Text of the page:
Machine translation (MT) systems are mostly designed to serve the business-to-business and business-to-consumer domains. With machine translation’s increased sophistication, researchers are now taking on the final frontier of literary translation.
Zeynep Yirmibeşoğlu, Olgun Dursun, Harun Dallı, Mehmet Şahin, Ena Hodzik, Sabri Gürses, and Tunga Güngör from Boğaziçi University published a research paper on July 21, 2023, demonstrating that MT systems can be customized to replicate the unique characteristics of a translator’s style in literary translations.
Employing a hybrid methodology and data augmentation techniques, the researchers obtained promising results in producing high-quality literary machine translations with style transfer. This study marks the first attempt in Turkish literary MT to train models specific to a translator’s works, as highlighted by the authors.
The concept of “translator style” is a subject of increasing interest in corpus-based translation studies. Some scholars argue that stylistic features can be observed solely by analyzing the target text (i.e., the translated work), while others take into account the original author’s style when analyzing the target text.
In this study, the term “translator style” is defined as “a consistent configuration of distinct characteristics that can be identified across multiple translations.” The focus was on investigating the stylistic features introduced by the translator in the translated works, separate from the influence of the source text or the original author’s style.
For the MT model, the researchers used a large pre-trained Transformer model fine-tuned on the translator corpus. The fine-tuning process involved training the model for five epochs while tuning hyperparameters such as batch size, learning rate, and optimizer settings to achieve optimal performance. Focusing on the English-Turkish translation direction, the researchers used pre-trained models from the OPUS-MT project.
For the corpus compilation, they used two datasets: the translator corpus, consisting of the works of the literary translator Nihal Yeğinobali, and the reference corpus, which contains Turkish monolingual texts.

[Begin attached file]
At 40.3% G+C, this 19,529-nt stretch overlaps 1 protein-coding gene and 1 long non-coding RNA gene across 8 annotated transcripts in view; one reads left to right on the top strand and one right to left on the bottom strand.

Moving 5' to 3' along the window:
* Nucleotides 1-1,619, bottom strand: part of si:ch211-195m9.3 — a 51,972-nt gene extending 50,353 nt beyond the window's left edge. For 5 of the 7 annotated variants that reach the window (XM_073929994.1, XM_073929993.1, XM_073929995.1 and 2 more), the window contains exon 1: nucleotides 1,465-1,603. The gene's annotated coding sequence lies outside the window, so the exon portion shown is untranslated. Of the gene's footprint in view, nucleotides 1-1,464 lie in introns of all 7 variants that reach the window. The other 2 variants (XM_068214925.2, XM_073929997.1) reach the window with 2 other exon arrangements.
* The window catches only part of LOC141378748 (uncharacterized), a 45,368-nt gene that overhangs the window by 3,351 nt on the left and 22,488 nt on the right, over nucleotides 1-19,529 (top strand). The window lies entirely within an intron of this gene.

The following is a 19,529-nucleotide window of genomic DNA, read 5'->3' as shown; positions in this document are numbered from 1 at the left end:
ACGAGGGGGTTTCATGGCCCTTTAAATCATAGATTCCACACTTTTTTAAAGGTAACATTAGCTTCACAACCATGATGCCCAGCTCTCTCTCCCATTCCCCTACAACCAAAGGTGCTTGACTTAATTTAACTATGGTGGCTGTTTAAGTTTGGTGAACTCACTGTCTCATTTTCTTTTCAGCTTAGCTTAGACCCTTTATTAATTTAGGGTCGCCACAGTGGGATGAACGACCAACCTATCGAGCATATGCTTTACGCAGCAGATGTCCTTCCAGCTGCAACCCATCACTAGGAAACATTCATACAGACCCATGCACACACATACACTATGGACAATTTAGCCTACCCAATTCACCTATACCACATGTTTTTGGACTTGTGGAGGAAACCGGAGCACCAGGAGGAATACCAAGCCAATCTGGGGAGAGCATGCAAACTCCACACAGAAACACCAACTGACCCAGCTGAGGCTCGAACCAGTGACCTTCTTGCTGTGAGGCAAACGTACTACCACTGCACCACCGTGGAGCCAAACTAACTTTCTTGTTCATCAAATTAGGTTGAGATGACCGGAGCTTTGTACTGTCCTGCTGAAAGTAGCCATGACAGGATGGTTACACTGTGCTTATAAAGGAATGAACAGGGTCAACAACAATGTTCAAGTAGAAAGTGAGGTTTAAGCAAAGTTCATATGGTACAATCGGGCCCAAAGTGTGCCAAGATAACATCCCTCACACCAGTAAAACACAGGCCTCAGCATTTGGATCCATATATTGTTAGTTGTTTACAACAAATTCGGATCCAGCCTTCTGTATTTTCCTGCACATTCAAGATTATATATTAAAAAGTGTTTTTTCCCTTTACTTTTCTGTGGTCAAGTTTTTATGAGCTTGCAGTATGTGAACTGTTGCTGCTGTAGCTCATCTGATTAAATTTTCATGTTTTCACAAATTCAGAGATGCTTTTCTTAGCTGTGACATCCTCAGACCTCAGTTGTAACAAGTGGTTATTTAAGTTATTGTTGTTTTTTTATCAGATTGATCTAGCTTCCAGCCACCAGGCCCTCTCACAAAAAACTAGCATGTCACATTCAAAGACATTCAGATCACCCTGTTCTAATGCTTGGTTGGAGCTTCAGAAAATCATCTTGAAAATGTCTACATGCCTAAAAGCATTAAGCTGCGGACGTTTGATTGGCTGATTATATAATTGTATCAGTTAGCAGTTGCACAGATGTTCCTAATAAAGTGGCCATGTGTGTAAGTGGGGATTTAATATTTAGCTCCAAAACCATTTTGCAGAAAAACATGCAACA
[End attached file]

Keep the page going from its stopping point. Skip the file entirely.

For the style analysis, the researchers adopted a hybrid methodology, combining close-reading techniques to qualitatively assess lexical, grammatical, semantic, and discourse features, and distant-reading techniques for a quantitative analysis of lexical and morphological traits. The aim was to identify the unique stylistic elements that characterize the translator’s works and evaluate the possibility of replicating their style in MT models.
Literary MT requires a large amount of literary parallel data, which is currently unavailable in all languages and very expensive to align, whereas monolingual data in nearly all languages is abundant. To address the challenge of scarce aligned literary parallel data, the researchers employed two data augmentation methods: back-translation and self-training.
Back-translation involved fine-tuning the Turkish-English model on the manually aligned books and using it to translate Turkish sentences into English. These synthetic English sentences were then paired with the original manually aligned books to create augmented data. Self-training, on the other hand, involved using monolingual English sentences to generate synthetic Turkish sentences, aligning with the original translation direction.
The study revealed that fine-tuning on a literary training set significantly improves translation quality on literary test sets. More specifically, adapting a pre-trained model to a translator’s works increases the BLEU score by approximately 45-56% on the literary data and improves the transfer of the translator’s style by 18-40% in terms of cosine similarity, compared to the pre-trained model.
Note: This research is funded by the Scientific and Technological Research Council of Türkiye (TÜBITAK) under Grant No: 121K221 (Literary Machine Translation to Produce Translations that Reflect Translators’ Style and Generate Retranslations).